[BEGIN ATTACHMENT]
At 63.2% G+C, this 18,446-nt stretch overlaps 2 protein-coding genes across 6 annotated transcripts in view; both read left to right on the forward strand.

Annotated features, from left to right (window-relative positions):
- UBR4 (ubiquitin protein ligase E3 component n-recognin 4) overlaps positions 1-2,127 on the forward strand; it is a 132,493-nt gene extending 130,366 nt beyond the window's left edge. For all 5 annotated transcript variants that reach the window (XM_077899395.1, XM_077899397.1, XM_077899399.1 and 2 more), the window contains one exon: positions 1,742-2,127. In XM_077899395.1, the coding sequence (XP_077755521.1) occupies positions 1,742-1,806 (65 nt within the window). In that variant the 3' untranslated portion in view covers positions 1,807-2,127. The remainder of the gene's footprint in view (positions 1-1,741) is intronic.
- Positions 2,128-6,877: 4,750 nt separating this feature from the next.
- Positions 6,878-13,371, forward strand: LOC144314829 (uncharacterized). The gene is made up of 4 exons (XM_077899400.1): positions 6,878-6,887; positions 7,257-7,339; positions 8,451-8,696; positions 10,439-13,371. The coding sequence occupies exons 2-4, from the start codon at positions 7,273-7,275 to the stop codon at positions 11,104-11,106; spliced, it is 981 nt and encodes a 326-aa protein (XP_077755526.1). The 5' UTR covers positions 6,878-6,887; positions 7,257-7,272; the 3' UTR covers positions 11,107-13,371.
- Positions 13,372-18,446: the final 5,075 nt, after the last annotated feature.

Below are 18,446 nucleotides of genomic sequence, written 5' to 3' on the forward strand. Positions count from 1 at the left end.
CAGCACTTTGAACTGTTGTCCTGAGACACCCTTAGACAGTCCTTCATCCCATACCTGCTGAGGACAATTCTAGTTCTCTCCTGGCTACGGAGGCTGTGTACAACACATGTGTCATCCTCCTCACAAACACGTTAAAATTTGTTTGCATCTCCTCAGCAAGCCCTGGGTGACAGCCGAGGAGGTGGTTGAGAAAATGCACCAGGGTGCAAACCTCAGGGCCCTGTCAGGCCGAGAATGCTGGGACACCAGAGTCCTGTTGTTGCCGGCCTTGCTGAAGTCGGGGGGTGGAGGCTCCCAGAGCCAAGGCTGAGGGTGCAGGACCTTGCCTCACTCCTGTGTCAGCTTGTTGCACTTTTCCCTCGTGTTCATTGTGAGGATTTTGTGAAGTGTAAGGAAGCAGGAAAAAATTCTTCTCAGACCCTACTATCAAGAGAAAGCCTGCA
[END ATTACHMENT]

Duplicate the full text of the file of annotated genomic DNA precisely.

At 63.2% G+C, this 18,446-nt stretch overlaps 2 protein-coding genes across 6 annotated transcripts in view; both read left to right on the forward strand.

Annotated features, from left to right (window-relative positions):
- UBR4 (ubiquitin protein ligase E3 component n-recognin 4) overlaps positions 1-2,127 on the forward strand; it is a 132,493-nt gene extending 130,366 nt beyond the window's left edge. For all 5 annotated transcript variants that reach the window (XM_077899395.1, XM_077899397.1, XM_077899399.1 and 2 more), the window contains one exon: positions 1,742-2,127. In XM_077899395.1, the coding sequence (XP_077755521.1) occupies positions 1,742-1,806 (65 nt within the window). In that variant the 3' untranslated portion in view covers positions 1,807-2,127. The remainder of the gene's footprint in view (positions 1-1,741) is intronic.
- Positions 2,128-6,877: 4,750 nt separating this feature from the next.
- Positions 6,878-13,371, forward strand: LOC144314829 (uncharacterized). The gene is made up of 4 exons (XM_077899400.1): positions 6,878-6,887; positions 7,257-7,339; positions 8,451-8,696; positions 10,439-13,371. The coding sequence occupies exons 2-4, from the start codon at positions 7,273-7,275 to the stop codon at positions 11,104-11,106; spliced, it is 981 nt and encodes a 326-aa protein (XP_077755526.1). The 5' UTR covers positions 6,878-6,887; positions 7,257-7,272; the 3' UTR covers positions 11,107-13,371.
- Positions 13,372-18,446: the final 5,075 nt, after the last annotated feature.

Below are 18,446 nucleotides of genomic sequence, written 5' to 3' on the forward strand. Positions count from 1 at the left end.
CAGCACTTTGAACTGTTGTCCTGAGACACCCTTAGACAGTCCTTCATCCCATACCTGCTGAGGACAATTCTAGTTCTCTCCTGGCTACGGAGGCTGTGTACAACACATGTGTCATCCTCCTCACAAACACGTTAAAATTTGTTTGCATCTCCTCAGCAAGCCCTGGGTGACAGCCGAGGAGGTGGTTGAGAAAATGCACCAGGGTGCAAACCTCAGGGCCCTGTCAGGCCGAGAATGCTGGGACACCAGAGTCCTGTTGTTGCCGGCCTTGCTGAAGTCGGGGGGTGGAGGCTCCCAGAGCCAAGGCTGAGGGTGCAGGACCTTGCCTCACTCCTGTGTCAGCTTGTTGCACTTTTCCCTCGTGTTCATTGTGAGGATTTTGTGAAGTGTAAGGAAGCAGGAAAAAATTCTTCTCAGACCCTACTATCAAGAGAAAGCCTGCA